LISA smiles on J2EE app testers

iTKO's regression- and load-testing tool makes steep learning curve worth the effort

Capable of prying into just about any nook or cranny where one might apply J2EE technology, Interactive TKO's (iTKO) LISA (Load-bearing Internet-based Simulator Application) is a QA engineer's dream.

This pure Java tool for regression- and load-testing J2EE components runs anywhere you can plant and execute a JDK 1.3.1+ environment, shaking down individual classes, EJB (Enterprise JavaBean) components, Web services, Webpages, databases, and more to find their weaknesses.

Although I tested LISA with JBoss, its documentation claims it can test J2EE applications running on any J2EE container or Web server backed by any database compliant with Java Database Connectivity (JDBC). That wide-ranging coverage, combined with its solid performance and versatility, means LISA just might supersede the QA arena and have a few developers seeing visions of grandeur, too.

LISA's structure

LISA's documentation touts the tool as a "no-code" solution. This is largely true: you can create and execute batteries of tests by promenading through LISA's crowd of wizards.

Given that it's a Java testing tool, however, you won't get far without employing some Java—if only to identify which methods need exercising, what their input arguments should be, and what the methods' outputs must be. Nevertheless, LISA dispatches much of your test-creation work via its numerous, dense dialogs.

LISA is a simulator tool, as noted in its acronym, and the product executes its simulation duties well. For example, when testing a hypothetical user's access to a Webpage, LISA allows you to add "think time" to the activity, thereby mimicking the time delay a user will exhibit while scanning the page before actually entering data into any controls.

In addition, LISA simulates multiple users calling into the same Website and applies the effect of think time across all the user simulations so that you can adjust the tests to create a more realistic usage profile.

Projects in the LISA environment are organized into "test cases." A test case is a collection of nodes, in which each node typically defines an individual test action within the test case.

LISA recognizes more than a dozen different node types, each geared for testing a specific component type. For example, you can build a Webpage test by creating an HTTP/HTML Request node. After you specify the URL you want to call, the host name and port, and the get and post parameters you want included, LISA will send the request "live" to the Web server, allowing you to examine the response.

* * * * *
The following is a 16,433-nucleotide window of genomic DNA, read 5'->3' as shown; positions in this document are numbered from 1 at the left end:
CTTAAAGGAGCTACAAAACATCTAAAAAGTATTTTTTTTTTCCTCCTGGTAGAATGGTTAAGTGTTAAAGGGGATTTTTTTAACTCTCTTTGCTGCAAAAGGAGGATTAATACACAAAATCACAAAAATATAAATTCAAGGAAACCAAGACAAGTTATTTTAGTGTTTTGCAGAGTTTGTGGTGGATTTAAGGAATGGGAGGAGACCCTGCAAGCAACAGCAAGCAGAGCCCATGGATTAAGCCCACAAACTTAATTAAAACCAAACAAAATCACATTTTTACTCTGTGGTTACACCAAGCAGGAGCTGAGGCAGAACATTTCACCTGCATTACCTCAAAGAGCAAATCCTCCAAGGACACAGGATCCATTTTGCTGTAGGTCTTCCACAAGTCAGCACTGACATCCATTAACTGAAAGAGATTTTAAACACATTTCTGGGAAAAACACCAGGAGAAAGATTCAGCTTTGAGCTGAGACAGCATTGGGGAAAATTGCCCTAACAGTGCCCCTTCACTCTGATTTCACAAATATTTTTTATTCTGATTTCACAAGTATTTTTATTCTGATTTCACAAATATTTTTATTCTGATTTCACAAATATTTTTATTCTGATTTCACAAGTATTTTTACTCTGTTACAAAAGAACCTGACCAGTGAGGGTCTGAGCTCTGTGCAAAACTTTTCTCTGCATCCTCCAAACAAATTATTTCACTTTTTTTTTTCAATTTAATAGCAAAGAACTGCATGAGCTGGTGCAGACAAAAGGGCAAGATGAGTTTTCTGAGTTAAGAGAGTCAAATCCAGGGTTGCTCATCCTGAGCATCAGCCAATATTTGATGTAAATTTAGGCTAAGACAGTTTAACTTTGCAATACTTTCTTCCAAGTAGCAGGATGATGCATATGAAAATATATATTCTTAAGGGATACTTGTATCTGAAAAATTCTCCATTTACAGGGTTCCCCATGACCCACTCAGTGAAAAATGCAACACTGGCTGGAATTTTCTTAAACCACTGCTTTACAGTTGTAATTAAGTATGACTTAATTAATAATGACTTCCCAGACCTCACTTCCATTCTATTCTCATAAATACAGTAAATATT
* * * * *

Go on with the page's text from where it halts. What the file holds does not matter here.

If the response is as you like it, you set that as the response that LISA should expect when the test is run noninteractively. Once you've established the correct result of a test, you "teach" LISA the correct response by setting an "assertion." Typically, an assertion will point to a target node; if LISA finds that the response is not as expected, it will transfer control to that target. Usually, the target node's job is to post an error message in a log, but it can also halt the testing completely, depending on your preference.

Learning LISA

LISA's steep learning curve is not so much the fault of the product as a reflection of the fact that J2EE applications are composed of lots of dissimilar entities.

Because of that fact, creating a node to test a database differs from creating a node to test an EJB component, which is very different from creating a node to test an HTML page, and so on. The wizards help a great deal, but a new user will have to invest considerable time exploring all the options available.

Still, LISA reduces the complexity of an otherwise knotty undertaking to something manageable. For example, setting up an EJB test requires little more than dropping the EJB jar file in LISA's hotdeploy directory. LISA will unpack the contents of that EJB component so that the appropriate wizard counsels you on the component's available methods, their input parameters, and their return types.

After everything is unpacked and laid out, you select the test inputs, and the test node is more or less built for you. You can even run the specific test interactively so that you can tell LISA what the test's proper outcome should be.

A price worth paying

LISA's pricing structure incorporates a discounting schedule based on team size (those who actually create tests with LISA) and "virtual users" (those who run the tests). John Michelsen, principal and CEO of iTKO, estimates that "a small team will cost about 0,000 to start." In my estimate, a small team has four members, so that's about ,000 per member—a bit steep, but worth the climb.

Automated testing systems for J2EE continue to improve, which bodes well for developers anxious to stomp every airpocket of error out of increasingly elaborate applications. LISA is the best-looking J2EE tester I've seen yet.

Rick Grehan is a contributing editor at InfoWorld.

Learn more about this topic

This story, "LISA smiles on J2EE app testers" was originally published by InfoWorld.